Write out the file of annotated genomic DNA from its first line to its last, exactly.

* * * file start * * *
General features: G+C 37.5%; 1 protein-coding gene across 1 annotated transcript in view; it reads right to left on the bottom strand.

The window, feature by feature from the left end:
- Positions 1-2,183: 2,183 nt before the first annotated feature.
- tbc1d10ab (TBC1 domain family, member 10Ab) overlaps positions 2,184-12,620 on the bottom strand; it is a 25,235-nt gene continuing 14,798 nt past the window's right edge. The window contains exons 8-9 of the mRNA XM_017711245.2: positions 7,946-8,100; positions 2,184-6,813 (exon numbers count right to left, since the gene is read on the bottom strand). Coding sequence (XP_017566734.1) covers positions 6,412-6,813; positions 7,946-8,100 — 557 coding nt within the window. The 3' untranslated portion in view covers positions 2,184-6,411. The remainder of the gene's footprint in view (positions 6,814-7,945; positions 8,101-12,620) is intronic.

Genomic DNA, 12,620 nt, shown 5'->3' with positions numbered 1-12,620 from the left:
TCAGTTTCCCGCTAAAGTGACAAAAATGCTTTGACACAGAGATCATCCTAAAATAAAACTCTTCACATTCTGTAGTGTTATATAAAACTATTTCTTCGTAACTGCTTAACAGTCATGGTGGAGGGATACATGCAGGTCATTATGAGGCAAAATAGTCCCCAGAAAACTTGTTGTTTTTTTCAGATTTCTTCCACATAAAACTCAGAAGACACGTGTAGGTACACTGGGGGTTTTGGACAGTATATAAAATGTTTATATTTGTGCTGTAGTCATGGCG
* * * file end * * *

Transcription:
General features: G+C 37.5%; 1 protein-coding gene across 1 annotated transcript in view; it reads right to left on the bottom strand.

The window, feature by feature from the left end:
- Positions 1-2,183: 2,183 nt before the first annotated feature.
- tbc1d10ab (TBC1 domain family, member 10Ab) overlaps positions 2,184-12,620 on the bottom strand; it is a 25,235-nt gene continuing 14,798 nt past the window's right edge. The window contains exons 8-9 of the mRNA XM_017711245.2: positions 7,946-8,100; positions 2,184-6,813 (exon numbers count right to left, since the gene is read on the bottom strand). Coding sequence (XP_017566734.1) covers positions 6,412-6,813; positions 7,946-8,100 — 557 coding nt within the window. The 3' untranslated portion in view covers positions 2,184-6,411. The remainder of the gene's footprint in view (positions 6,814-7,945; positions 8,101-12,620) is intronic.

Genomic DNA, 12,620 nt, shown 5'->3' with positions numbered 1-12,620 from the left:
TCAGTTTCCCGCTAAAGTGACAAAAATGCTTTGACACAGAGATCATCCTAAAATAAAACTCTTCACATTCTGTAGTGTTATATAAAACTATTTCTTCGTAACTGCTTAACAGTCATGGTGGAGGGATACATGCAGGTCATTATGAGGCAAAATAGTCCCCAGAAAACTTGTTGTTTTTTTCAGATTTCTTCCACATAAAACTCAGAAGACACGTGTAGGTACACTGGGGGTTTTGGACAGTATATAAAATGTTTATATTTGTGCTGTAGTCATGGCG